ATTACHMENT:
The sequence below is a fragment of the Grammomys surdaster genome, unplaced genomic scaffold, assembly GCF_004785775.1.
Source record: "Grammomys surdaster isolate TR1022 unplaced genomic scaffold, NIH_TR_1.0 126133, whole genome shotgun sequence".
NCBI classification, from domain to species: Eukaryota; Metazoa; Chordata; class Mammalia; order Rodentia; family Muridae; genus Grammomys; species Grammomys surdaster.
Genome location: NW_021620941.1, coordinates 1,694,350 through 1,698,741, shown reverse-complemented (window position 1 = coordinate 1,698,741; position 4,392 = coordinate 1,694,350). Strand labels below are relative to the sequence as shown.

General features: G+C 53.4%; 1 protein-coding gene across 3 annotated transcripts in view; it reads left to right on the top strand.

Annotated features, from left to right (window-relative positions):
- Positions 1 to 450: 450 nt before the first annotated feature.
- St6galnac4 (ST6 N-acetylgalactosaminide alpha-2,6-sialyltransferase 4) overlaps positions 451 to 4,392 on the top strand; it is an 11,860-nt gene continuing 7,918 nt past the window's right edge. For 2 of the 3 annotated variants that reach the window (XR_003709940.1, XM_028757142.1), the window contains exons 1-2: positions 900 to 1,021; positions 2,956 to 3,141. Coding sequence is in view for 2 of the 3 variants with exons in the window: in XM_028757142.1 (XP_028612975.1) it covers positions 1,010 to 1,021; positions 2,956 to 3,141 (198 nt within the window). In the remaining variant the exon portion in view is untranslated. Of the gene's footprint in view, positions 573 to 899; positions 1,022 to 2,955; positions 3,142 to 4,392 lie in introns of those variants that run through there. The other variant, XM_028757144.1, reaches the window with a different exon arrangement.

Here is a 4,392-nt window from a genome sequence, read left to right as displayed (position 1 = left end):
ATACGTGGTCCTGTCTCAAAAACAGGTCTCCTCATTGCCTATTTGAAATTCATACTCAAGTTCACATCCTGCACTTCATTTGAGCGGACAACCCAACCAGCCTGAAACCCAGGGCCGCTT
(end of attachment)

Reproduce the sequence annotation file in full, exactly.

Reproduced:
The sequence below is a fragment of the Grammomys surdaster genome, unplaced genomic scaffold, assembly GCF_004785775.1.
Source record: "Grammomys surdaster isolate TR1022 unplaced genomic scaffold, NIH_TR_1.0 126133, whole genome shotgun sequence".
NCBI classification, from domain to species: Eukaryota; Metazoa; Chordata; class Mammalia; order Rodentia; family Muridae; genus Grammomys; species Grammomys surdaster.
Genome location: NW_021620941.1, coordinates 1,694,350 through 1,698,741, shown reverse-complemented (window position 1 = coordinate 1,698,741; position 4,392 = coordinate 1,694,350). Strand labels below are relative to the sequence as shown.

General features: G+C 53.4%; 1 protein-coding gene across 3 annotated transcripts in view; it reads left to right on the top strand.

Annotated features, from left to right (window-relative positions):
- Positions 1 to 450: 450 nt before the first annotated feature.
- St6galnac4 (ST6 N-acetylgalactosaminide alpha-2,6-sialyltransferase 4) overlaps positions 451 to 4,392 on the top strand; it is an 11,860-nt gene continuing 7,918 nt past the window's right edge. For 2 of the 3 annotated variants that reach the window (XR_003709940.1, XM_028757142.1), the window contains exons 1-2: positions 900 to 1,021; positions 2,956 to 3,141. Coding sequence is in view for 2 of the 3 variants with exons in the window: in XM_028757142.1 (XP_028612975.1) it covers positions 1,010 to 1,021; positions 2,956 to 3,141 (198 nt within the window). In the remaining variant the exon portion in view is untranslated. Of the gene's footprint in view, positions 573 to 899; positions 1,022 to 2,955; positions 3,142 to 4,392 lie in introns of those variants that run through there. The other variant, XM_028757144.1, reaches the window with a different exon arrangement.

Here is a 4,392-nt window from a genome sequence, read left to right as displayed (position 1 = left end):
ATACGTGGTCCTGTCTCAAAAACAGGTCTCCTCATTGCCTATTTGAAATTCATACTCAAGTTCACATCCTGCACTTCATTTGAGCGGACAACCCAACCAGCCTGAAACCCAGGGCCGCTT